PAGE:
As an MSP, iuvo Technologies has always had culture central to the development and progress of the company. Every step that is taken to improve a part of the company, uses the core values as a guide. They trust us to make informed decisions, and the employees trust the executive staff to communicate changes and developments that affect the company with everyone. Every single person is treated with respect. It’s the first company that I’ve worked for where there is not a single person that I’ve had a conflict with or felt like I was treated unkindly. This respect is reflected in turn to our customers, by listening to their needs and concerns.
Another value that allows for a great working culture is Humility. Humility is not something that IT employees are known for, with popular media often having some less than favorable characterizations. A lack of humility can easily cause a potential relationship with a customer or client to go awry and end up costing you.
At other companies, employees and IT people especially seem to hold on to information closely, as they may feel that this makes them invaluable to their company and prevent their replacement. But we work the opposite way at iuvo Technologies; our core values include Collaboration, Open Communication and Relationships Are Key, which helps ensure the knowledge of collective groups is shared and used freely for the best customer service.
Each iuvonaut, as we call ourselves, is empowered to Take Initiative, by pursuing solutions and answers to problems that, without a positive culture in place, may not have been allowed to do in the first place. That is also why the ability to Embrace Change is important, as things can change quickly in the technology world, and issues can crop up out of nowhere. By being flexible and working together as a team, we can overcome even the most challenging of obstacles, which as an MSP, is essential to delivering a timely and proper solution for our clients. It also means we realize when it is time to bring in additional support to solve a more difficult problem. In relation to the culture, it is the experience of being in a poor culture that allows iuvo Technologies to have a positive one and deliver on the promises that we made to our customers and clients. Every single decision that we make aligns with our core values, and as our CEO Bryon Beilman always says, “We’re a customer service company that happens to be good at technology.”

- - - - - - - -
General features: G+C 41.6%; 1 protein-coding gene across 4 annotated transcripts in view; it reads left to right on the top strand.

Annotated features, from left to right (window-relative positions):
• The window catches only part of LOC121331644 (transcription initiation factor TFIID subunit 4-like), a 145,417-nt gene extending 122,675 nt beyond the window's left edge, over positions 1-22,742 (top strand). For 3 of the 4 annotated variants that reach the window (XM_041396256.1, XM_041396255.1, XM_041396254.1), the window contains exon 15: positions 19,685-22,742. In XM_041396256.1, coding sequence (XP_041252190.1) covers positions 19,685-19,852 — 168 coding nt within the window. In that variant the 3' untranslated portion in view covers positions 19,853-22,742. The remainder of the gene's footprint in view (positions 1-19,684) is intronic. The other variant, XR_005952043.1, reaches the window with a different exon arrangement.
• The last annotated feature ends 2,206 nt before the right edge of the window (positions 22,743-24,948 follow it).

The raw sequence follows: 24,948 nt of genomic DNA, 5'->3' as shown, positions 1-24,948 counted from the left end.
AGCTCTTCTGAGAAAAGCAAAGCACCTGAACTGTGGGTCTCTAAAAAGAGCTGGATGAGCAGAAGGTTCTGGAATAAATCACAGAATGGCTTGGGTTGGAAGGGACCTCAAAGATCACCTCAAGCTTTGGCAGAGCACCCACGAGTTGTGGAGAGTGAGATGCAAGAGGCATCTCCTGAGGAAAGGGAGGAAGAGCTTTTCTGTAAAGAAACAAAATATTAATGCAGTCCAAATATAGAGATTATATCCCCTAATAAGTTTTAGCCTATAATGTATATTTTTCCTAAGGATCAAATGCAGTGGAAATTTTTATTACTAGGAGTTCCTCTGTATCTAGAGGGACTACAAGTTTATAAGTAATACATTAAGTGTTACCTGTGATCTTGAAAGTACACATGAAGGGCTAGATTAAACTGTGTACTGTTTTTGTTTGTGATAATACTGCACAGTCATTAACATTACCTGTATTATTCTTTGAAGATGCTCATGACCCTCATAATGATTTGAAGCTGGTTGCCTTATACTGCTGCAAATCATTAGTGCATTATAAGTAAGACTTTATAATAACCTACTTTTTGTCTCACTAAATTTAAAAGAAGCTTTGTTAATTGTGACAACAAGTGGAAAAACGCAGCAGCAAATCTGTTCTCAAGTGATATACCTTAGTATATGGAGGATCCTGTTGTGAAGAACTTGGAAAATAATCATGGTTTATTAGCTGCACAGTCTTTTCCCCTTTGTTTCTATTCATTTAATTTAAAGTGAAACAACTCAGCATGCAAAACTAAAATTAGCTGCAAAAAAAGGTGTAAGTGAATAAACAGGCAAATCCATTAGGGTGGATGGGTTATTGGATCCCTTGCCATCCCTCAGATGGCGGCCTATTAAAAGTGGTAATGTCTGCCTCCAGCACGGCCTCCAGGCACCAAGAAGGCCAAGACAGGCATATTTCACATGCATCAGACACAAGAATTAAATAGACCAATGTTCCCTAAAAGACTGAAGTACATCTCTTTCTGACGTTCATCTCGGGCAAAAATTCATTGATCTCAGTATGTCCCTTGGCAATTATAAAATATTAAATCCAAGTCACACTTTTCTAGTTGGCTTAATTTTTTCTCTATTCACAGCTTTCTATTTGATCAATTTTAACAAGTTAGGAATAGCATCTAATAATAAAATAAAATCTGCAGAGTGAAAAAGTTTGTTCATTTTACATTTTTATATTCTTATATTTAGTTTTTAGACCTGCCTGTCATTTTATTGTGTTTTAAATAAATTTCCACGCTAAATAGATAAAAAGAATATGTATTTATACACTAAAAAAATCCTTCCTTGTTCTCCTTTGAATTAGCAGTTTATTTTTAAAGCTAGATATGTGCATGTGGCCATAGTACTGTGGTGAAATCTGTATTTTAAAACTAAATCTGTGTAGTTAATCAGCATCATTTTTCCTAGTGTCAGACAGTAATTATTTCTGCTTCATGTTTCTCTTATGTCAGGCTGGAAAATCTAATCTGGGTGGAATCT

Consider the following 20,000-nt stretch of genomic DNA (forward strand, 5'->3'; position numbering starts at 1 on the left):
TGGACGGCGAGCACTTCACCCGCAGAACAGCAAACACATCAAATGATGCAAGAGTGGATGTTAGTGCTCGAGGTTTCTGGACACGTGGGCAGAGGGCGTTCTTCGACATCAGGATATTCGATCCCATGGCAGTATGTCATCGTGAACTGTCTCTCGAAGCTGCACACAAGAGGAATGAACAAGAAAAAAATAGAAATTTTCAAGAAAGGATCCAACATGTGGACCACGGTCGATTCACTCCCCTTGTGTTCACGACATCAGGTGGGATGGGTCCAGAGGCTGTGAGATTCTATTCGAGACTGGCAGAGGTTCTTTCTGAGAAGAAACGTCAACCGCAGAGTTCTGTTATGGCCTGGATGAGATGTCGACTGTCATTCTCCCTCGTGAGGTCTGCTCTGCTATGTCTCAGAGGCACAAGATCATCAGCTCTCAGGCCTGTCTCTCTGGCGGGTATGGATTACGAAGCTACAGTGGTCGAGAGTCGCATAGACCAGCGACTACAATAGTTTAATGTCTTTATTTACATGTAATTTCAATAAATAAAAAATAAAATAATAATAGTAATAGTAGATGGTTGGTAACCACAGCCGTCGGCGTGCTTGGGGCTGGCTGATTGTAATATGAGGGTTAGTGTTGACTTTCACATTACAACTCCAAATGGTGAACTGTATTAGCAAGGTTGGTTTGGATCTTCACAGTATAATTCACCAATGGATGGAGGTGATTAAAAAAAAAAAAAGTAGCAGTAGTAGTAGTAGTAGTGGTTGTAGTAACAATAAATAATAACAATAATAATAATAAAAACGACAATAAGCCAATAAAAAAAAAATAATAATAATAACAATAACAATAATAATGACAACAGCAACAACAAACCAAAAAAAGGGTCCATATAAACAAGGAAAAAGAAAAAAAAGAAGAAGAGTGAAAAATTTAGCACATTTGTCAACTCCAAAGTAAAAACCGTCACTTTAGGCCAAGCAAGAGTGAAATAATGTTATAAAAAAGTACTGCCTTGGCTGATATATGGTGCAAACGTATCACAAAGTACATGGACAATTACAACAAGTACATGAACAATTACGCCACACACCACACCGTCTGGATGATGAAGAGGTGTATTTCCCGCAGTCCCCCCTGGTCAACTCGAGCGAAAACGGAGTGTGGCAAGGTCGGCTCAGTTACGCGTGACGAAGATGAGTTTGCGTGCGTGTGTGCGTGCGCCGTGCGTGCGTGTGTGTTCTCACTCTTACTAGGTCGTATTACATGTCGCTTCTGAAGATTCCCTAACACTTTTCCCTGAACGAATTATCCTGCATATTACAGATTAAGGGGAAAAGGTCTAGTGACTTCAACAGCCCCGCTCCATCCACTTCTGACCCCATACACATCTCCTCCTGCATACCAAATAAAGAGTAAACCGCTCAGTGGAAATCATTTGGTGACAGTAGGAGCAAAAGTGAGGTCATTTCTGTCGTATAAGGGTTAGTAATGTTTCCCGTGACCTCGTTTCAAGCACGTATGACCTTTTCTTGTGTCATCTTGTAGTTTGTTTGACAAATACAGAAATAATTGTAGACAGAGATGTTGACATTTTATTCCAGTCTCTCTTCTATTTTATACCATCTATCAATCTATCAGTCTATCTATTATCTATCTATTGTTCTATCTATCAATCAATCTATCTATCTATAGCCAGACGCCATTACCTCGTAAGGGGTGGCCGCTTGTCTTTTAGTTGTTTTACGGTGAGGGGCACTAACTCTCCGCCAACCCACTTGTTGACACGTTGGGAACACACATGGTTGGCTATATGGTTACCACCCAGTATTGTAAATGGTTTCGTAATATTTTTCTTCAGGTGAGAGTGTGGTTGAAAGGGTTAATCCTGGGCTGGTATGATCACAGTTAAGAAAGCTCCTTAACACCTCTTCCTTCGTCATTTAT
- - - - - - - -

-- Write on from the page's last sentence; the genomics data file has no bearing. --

This was the part that was missing in all my other jobs, and why it is essential to have an IT team with a positive culture. With a better company culture, it allows for better and more experienced IT technicians to come to the company, and with active collaboration, it increases the shared knowledge for all iuvo Technologies employees. With a culture of sharing and collaboration, we are then able to easily turn around and present ourselves to our clients with our culture out front, showing that even though we are not the largest technology provider, we are mighty, able to solve problems in a timely manner, and the customers and clients can then go on and no longer worry about their technical troubles, but can instead focus on what they do best.
In summary, having a positive company culture allows IT techs to excel and learn from other colleagues, which in turn allows companies with positive cultures like iuvo Technologies to deliver an excellent IT experience. We take care of our customers’ technical issues, so they can focus on changing the world.